B.C. government sells off part of land stock to nonprofits for social housing

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      As of June 30, the province had sold 111 pieces of government land to nonprofits that built and manage social housing at these locations.

      The list of properties was made available to the Straight by B.C. Housing following an interview with its CEO, Shayne Ramsay, about the disposition of these assets.

      According to Ramsay, these sales started in October 2014 when deputy premier and minister responsible for housing Rich Coleman announced that the province would be transferring the ownership of lands leased by nonprofits for social housing.

      “Ninety percent of [social] housing [stock] in British Columbia is already managed by nonprofits, and the minister has clearly said the right agencies to own and manage this housing are nonprofit societies,” Ramsay told the Georgia Straight by phone on August 18.

      The public-housing executive added that the asset transfer is part of the province’s efforts to strengthen the nonprofit sector.

      All in all, the province will hand over 350 properties to housing providers over the next few years.

      According to Ramsay, two types of assets are involved. The first is lands leased by nonprofits that have built and managed social housing on them. These are the 111 properties mentioned above.

      Among the organizations that received the largest number of properties are the Affordable Housing Charitable Association; the Capital Region Housing Corporation, owned by the Capital Regional District on Vancouver Island; and the Pacifica Housing Advisory Association.

      The second type of assets is those whose physical structures are directly owned by B.C. Housing. Stamps Place and Nicholson Tower, both in Vancouver, are the first of these to be sold.

      On August 12, B.C. Housing announced that it had selected New Chelsea Society and the Bloom Group as its “preferred candidates” to acquire Stamps Place and Nicholson Tower, respectively.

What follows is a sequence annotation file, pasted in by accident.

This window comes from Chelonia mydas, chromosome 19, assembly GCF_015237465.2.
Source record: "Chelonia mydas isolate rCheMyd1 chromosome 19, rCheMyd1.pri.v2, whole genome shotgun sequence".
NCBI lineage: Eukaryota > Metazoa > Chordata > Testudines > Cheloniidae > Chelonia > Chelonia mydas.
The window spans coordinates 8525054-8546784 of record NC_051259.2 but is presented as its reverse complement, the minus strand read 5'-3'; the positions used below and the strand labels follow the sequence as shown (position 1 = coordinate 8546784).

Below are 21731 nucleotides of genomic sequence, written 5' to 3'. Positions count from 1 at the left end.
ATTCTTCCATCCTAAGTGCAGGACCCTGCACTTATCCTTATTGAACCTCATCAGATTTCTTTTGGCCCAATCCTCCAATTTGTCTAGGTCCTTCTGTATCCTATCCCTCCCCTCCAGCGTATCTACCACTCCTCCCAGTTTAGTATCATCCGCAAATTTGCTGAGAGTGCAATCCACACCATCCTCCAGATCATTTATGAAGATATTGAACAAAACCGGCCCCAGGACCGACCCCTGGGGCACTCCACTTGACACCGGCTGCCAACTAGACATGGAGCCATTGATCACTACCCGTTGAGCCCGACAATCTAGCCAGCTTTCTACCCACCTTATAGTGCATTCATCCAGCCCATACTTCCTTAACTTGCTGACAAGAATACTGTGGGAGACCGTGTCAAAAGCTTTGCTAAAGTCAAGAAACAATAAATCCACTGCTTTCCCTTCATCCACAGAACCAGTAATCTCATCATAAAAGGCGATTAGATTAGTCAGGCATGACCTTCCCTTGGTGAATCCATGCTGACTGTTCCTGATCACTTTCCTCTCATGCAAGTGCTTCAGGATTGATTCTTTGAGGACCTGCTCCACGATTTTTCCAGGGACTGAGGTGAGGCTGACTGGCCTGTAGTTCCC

The housing agency’s list shows that New Chelsea Society had earlier bought seven other provincially owned lands in Vancouver, North Vancouver, Burnaby, Port Coquitlam, and Surrey.

      Stamps Place and Nicholson Tower are assessed at $50.5 million and $34 million.

      “They’ll be transferred at fair market value, and we will look at the assessed values to provide guidance on that figure,” Ramsay said.

      Ramsay expects the turnover of the two Vancouver social-housing properties to be completed late this year or in early 2016.

      “Rents will remain the same,” Ramsay asserted. “B.C. Housing will enter into an operating agreement with the society that will bridge the gap between what the tenants pay in rent based on their incomes and what it costs to operate the building, and that includes the new mortgage payment to pay for the purchase of the site.”

      Nicholson Tower is a 20-storey building at 1115 Nelson Street in the West End. The site has 219 suites.

      Over in East Vancouver, Stamps Place is an apartment and townhouse complex built in 1968 on a four-hectare site at 400 Campbell Avenue. It has 368 residences.

      On July 28, Guy Wakeman, president of the Stamps Place Tenants Council, wrote to Mayor Gregor Robertson and city council. He suggested in the letter that the city purchase the property and keep it publicly owned through a land trust.